House Budget Chairman Paul Ryan speaks at the Conservative Political Action Conference (CPAC) at National Harbor, Maryland (Photo : Reuters)
House of Representatives Republicans on Thursday approved a stopgap spending bill to avoid a government shutdown, in a further easing of the partisan budget wars that have consumed Washington for months.
The Republican-controlled House voted 318-109 to approve legislation that keeps government agencies and programs funded through the end of the fiscal year on September 30, sending the measure to President Barack Obama to be signed into law.
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Current spending authority was to expire on March 27, but Republicans chose not to use the threat of federal agencies running out of money and shutting down as leverage to demand deep spending cuts.
Instead, they want to wage a campaign for deficit reduction centered on proposals from House Budget Committee Chairman Paul Ryan of Wisconsin. Shortly before approving the spending bill, the House backed a budget blueprint offered by Ryan to eliminate U.S. deficits within 10 years through deep cuts in healthcare and other social programs.
The funding bill for the rest of this fiscal year, which the Democratic-led Senate approved on Wednesday, keeps in place $85 billion in automatic spending cuts, known as the "sequester."
But it takes some of the sting out of those cuts by allowing the military and several domestic agencies to shift some money within their reduced budgets to higher priority activities.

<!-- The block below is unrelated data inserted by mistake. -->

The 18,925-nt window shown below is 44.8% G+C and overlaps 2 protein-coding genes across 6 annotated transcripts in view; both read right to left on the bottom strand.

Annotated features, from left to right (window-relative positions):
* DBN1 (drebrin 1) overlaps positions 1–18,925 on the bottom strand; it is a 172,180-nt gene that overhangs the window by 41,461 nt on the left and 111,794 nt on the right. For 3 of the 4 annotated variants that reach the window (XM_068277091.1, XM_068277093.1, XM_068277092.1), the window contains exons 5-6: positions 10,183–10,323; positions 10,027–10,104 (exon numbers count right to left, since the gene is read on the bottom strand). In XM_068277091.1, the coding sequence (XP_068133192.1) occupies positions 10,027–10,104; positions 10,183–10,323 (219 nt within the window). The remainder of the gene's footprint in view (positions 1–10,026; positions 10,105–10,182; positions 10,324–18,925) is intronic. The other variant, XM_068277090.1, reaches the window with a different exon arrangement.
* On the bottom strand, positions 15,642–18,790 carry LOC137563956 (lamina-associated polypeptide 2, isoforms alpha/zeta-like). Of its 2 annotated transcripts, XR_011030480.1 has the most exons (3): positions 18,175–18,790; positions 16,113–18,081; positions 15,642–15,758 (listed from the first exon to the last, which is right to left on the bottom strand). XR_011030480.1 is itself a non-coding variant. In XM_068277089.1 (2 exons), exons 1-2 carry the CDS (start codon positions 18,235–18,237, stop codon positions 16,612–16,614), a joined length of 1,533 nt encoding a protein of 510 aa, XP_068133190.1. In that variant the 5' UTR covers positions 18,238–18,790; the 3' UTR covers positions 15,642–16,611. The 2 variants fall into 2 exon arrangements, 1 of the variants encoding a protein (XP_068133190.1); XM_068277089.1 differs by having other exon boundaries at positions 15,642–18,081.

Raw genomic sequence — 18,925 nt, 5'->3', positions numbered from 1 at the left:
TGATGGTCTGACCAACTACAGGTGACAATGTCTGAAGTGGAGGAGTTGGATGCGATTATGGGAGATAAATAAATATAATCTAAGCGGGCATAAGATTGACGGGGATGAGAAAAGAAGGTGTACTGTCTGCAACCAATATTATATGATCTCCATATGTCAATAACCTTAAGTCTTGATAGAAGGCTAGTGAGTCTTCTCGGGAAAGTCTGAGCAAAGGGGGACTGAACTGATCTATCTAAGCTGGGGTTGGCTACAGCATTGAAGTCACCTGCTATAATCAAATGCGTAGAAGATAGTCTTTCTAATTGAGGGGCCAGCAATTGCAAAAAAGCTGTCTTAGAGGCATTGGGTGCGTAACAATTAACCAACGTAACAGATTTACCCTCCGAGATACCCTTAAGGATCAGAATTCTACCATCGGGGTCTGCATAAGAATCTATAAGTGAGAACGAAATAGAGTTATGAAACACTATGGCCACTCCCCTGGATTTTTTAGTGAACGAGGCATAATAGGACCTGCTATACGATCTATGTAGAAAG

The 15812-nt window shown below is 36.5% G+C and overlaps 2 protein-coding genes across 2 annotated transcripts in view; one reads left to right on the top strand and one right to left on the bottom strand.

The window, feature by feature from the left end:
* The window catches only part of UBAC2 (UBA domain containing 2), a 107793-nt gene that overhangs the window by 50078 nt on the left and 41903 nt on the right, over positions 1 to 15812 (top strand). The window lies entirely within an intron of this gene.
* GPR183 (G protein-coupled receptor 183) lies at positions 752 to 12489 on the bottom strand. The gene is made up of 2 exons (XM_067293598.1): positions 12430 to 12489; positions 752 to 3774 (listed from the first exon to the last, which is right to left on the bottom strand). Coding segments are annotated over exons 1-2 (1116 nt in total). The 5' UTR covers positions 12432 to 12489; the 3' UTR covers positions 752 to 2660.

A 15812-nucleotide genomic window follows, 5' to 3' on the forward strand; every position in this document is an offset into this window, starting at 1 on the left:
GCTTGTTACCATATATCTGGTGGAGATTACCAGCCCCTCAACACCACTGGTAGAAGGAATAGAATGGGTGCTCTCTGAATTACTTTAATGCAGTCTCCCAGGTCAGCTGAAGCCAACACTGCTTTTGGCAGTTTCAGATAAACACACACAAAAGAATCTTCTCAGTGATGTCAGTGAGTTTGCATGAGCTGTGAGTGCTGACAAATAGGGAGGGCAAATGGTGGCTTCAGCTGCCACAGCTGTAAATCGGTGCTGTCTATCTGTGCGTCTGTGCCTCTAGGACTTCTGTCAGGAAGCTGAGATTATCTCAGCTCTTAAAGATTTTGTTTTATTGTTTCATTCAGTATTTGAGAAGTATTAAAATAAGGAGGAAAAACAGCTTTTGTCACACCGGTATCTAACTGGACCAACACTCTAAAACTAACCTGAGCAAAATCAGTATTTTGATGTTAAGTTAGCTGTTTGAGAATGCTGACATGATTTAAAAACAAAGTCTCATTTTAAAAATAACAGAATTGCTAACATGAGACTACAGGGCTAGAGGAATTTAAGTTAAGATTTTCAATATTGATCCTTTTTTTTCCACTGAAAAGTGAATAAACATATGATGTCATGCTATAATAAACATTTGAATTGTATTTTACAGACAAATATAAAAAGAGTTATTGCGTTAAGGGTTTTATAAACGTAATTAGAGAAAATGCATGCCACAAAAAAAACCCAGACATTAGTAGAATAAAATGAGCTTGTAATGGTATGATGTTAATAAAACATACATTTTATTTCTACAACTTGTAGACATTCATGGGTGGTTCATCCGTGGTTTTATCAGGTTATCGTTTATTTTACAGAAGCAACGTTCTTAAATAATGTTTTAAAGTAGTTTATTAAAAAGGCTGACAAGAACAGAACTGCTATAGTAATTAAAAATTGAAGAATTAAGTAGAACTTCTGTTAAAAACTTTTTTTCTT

Passage of the funding measure gives Congress breathing room for a few months to argue over which party has a more viable budget vision before they face another showdown this summer over raising the federal debt limit.
Ryan's budget, marked by deep spending cuts to social programs and repeal of President Barack Obama's health care reforms, defines Republicans' positions in the rest of this year's fiscal battles and in congressional elections in 2014.
The House voted 221-207, largely along party lines, to approve Ryan's non-binding budget resolution, with all Democrats and 10 Republican conservatives opposing it.
The Ryan plan aims to drastically shrink deficits over the next decade and reach a small surplus by 2023.
Like previous budgets that made him known as a fiscal hawk and helped him become the Republican vice presidential candidate last year, it proposes major changes to the Medicare health care program for the elderly.
This popular but increasingly expensive program would be converted to a voucher-like system of subsidies for seniors to buy private health insurance or coverage through the traditional Medicare program.
NEW BATTLE LINES
Ryan said his plan draws a deep contrast with Senate Democrats, who are expected to pass their first budget resolution in nearly four years this week.
"It reveals each side's priorities. It clarifies the divide that exists between us," Ryan said. "We want to balance the budget. They don't. We want to restrain spending, they want to spend more money."
The Democrats' budget plan envisions deficits in the $400-600 billion range through the next decade, but maintains that these will average 2.4 percent of economic output, a level many economists view as sustainable.
The Democrats' budget seeks $1 trillion in new tax revenues by eliminating tax breaks for the wealthy and proposes $100 billion in new spending on infrastructure and job training. It offers up only modest, undefined cuts to healthcare spending while keeping social safety net programs largely unchanged.
(Reporting by David Lawder; Editing by Vicki Allen)